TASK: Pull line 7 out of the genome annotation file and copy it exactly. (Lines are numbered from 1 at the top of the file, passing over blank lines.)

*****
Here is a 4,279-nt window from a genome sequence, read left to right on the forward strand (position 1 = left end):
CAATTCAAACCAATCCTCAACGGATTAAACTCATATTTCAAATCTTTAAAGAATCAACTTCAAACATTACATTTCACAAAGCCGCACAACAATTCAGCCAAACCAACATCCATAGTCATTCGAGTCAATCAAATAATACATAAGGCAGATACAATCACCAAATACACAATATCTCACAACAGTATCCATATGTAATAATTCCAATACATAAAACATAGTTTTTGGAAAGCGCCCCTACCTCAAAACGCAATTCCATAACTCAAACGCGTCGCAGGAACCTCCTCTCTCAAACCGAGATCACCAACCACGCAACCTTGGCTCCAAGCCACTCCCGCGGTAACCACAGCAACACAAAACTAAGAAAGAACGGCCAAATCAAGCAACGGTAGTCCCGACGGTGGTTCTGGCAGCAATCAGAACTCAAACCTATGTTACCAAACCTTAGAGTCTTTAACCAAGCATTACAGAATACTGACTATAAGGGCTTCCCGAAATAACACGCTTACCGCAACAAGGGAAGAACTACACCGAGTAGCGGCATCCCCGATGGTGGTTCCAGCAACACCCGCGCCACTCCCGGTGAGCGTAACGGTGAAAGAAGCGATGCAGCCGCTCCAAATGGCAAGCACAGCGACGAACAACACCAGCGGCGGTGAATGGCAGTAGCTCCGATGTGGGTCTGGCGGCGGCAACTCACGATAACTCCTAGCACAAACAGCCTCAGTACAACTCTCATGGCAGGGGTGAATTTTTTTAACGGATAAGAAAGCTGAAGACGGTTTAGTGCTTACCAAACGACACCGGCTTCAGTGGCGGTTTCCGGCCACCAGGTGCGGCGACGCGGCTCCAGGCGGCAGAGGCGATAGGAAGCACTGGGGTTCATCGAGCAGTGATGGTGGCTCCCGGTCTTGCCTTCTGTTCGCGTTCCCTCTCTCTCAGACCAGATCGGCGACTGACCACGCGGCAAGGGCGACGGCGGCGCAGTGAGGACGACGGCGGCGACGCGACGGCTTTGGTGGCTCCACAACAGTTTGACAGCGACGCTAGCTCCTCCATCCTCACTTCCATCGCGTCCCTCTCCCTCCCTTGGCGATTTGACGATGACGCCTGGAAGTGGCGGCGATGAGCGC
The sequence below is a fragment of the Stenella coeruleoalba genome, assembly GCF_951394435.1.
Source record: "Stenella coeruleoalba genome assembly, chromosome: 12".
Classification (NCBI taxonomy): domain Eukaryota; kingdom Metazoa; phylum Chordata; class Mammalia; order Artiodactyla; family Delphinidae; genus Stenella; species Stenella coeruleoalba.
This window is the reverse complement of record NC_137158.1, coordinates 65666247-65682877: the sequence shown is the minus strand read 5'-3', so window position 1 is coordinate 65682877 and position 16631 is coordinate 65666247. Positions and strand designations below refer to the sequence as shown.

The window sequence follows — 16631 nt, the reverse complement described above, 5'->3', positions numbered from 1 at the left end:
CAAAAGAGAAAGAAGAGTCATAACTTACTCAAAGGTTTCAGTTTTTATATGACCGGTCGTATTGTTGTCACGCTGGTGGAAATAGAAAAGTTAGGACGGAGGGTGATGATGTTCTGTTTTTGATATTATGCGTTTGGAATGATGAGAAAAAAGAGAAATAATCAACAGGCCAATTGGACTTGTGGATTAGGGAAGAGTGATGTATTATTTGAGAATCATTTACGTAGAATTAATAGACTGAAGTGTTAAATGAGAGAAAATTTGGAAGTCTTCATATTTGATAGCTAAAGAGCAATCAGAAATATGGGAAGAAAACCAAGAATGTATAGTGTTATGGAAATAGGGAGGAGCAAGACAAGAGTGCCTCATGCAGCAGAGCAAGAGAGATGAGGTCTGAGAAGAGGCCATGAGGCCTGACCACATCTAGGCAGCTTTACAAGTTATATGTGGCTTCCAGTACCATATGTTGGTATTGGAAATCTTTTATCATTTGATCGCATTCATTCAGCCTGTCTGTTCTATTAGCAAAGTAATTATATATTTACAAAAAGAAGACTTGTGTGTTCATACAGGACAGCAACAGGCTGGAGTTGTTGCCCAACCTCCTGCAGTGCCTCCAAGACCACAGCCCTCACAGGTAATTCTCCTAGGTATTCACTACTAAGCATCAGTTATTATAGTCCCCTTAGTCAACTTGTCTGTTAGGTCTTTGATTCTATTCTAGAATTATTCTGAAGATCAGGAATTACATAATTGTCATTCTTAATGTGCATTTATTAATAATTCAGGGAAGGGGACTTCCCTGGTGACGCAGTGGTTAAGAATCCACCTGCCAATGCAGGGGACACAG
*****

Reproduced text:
The window sequence follows — 16631 nt, the reverse complement described above, 5'->3', positions numbered from 1 at the left end: